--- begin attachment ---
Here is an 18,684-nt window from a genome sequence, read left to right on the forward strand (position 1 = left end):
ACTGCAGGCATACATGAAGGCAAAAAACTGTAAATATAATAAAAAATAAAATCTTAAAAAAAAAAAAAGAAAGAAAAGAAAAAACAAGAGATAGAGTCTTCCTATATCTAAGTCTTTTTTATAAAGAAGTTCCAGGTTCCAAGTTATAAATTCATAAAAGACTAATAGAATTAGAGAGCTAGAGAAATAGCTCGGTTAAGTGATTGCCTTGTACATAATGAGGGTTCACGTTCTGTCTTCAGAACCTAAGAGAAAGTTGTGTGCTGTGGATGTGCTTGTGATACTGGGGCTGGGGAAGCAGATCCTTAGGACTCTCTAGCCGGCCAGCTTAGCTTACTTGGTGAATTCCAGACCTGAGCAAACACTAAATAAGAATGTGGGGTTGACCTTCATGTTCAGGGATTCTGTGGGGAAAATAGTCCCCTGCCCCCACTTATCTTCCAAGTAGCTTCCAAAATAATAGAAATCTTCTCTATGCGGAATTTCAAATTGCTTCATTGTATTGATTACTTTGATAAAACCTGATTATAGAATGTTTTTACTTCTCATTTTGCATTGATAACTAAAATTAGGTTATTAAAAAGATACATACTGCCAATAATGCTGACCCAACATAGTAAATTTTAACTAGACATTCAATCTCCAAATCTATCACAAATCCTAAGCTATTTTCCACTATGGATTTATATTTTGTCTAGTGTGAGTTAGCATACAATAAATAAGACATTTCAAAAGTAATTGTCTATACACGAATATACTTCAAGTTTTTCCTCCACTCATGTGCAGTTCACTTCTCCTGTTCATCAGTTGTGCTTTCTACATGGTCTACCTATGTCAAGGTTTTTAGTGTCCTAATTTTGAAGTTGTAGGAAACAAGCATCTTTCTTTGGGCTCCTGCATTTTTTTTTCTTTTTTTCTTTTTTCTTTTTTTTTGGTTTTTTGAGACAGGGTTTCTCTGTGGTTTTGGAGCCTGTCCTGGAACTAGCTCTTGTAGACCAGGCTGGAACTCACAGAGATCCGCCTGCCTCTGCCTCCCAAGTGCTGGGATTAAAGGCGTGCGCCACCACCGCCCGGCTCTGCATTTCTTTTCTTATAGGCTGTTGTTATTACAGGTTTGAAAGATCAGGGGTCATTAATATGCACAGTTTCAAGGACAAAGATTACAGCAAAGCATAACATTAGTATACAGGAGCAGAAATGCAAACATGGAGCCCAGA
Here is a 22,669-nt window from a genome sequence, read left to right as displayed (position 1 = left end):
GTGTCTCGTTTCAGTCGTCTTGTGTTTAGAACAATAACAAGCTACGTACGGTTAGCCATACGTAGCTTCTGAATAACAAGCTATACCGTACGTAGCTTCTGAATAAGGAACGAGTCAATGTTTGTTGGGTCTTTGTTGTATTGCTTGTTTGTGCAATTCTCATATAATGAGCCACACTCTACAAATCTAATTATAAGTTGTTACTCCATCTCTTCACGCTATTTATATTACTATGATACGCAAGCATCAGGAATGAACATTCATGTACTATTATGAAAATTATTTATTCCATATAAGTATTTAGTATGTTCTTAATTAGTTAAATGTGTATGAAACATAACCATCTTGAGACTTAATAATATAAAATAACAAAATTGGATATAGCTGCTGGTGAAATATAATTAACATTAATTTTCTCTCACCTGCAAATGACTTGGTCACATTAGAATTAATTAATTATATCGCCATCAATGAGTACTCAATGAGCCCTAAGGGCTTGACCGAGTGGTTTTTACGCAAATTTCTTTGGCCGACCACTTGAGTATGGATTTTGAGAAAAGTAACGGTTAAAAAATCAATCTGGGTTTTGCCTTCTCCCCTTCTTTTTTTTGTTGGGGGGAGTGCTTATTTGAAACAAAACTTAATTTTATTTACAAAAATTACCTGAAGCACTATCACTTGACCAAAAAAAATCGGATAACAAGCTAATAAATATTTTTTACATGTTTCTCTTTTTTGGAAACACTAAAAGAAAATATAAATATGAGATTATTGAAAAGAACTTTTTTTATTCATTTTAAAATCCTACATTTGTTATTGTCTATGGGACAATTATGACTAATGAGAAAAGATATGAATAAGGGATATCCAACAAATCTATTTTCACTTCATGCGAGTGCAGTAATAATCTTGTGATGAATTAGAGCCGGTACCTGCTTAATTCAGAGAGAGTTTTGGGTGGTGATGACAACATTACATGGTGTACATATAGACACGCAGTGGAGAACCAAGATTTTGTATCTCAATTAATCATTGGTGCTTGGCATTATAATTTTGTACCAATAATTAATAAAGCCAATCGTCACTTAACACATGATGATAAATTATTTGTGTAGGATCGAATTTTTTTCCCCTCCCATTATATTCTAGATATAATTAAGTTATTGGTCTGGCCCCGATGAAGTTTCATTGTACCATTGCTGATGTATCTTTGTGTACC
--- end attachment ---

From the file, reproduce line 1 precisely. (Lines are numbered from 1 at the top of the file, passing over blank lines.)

Here is an 18,684-nt window from a genome sequence, read left to right on the forward strand (position 1 = left end):